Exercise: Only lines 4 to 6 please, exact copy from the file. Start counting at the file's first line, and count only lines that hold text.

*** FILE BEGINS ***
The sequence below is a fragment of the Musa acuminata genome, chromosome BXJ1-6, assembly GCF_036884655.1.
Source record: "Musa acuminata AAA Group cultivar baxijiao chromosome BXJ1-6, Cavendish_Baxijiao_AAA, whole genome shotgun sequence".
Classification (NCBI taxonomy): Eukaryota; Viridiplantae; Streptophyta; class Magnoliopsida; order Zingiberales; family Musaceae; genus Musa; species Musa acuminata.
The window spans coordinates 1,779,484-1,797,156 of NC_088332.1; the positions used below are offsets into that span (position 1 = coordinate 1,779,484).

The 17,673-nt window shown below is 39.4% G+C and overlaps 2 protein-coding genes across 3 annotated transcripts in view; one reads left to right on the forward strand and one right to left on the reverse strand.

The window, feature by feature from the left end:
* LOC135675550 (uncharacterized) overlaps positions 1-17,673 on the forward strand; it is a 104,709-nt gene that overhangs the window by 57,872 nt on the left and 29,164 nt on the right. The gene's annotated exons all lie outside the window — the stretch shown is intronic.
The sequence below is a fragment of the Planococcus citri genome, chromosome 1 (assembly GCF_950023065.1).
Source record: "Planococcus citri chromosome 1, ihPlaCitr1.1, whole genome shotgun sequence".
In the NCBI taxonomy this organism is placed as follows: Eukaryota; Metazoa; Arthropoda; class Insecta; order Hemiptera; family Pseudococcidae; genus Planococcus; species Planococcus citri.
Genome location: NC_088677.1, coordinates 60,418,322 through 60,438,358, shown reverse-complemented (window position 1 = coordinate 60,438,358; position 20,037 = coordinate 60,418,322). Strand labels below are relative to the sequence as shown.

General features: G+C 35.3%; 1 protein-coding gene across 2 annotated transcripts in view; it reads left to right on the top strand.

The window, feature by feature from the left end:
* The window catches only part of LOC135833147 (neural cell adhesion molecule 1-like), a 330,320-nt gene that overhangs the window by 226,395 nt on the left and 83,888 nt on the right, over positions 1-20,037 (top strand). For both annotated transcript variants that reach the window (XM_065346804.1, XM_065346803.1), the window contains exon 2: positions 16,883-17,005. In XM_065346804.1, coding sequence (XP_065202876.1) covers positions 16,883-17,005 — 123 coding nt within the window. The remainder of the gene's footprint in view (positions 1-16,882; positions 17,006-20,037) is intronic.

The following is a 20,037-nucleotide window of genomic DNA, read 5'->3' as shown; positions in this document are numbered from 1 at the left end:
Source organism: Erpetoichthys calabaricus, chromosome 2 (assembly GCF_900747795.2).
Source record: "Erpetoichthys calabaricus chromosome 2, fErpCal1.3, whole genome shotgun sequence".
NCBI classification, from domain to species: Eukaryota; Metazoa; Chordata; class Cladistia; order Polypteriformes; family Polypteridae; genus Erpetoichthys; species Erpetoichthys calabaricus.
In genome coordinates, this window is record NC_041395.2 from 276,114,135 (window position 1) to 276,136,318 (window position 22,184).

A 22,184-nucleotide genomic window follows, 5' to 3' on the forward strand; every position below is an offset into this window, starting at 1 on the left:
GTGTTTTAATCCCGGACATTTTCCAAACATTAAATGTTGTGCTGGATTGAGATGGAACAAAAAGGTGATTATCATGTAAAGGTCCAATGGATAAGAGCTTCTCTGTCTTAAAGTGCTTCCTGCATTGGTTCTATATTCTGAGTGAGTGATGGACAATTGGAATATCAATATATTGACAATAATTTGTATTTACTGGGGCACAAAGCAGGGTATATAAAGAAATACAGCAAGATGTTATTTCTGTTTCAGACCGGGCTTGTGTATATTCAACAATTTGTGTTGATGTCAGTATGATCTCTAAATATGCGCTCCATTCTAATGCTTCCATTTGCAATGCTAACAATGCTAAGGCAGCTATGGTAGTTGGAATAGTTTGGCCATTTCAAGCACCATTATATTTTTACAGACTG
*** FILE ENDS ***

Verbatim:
The window spans coordinates 1,779,484-1,797,156 of NC_088332.1; the positions used below are offsets into that span (position 1 = coordinate 1,779,484).

The 17,673-nt window shown below is 39.4% G+C and overlaps 2 protein-coding genes across 3 annotated transcripts in view; one reads left to right on the forward strand and one right to left on the reverse strand.

The window, feature by feature from the left end: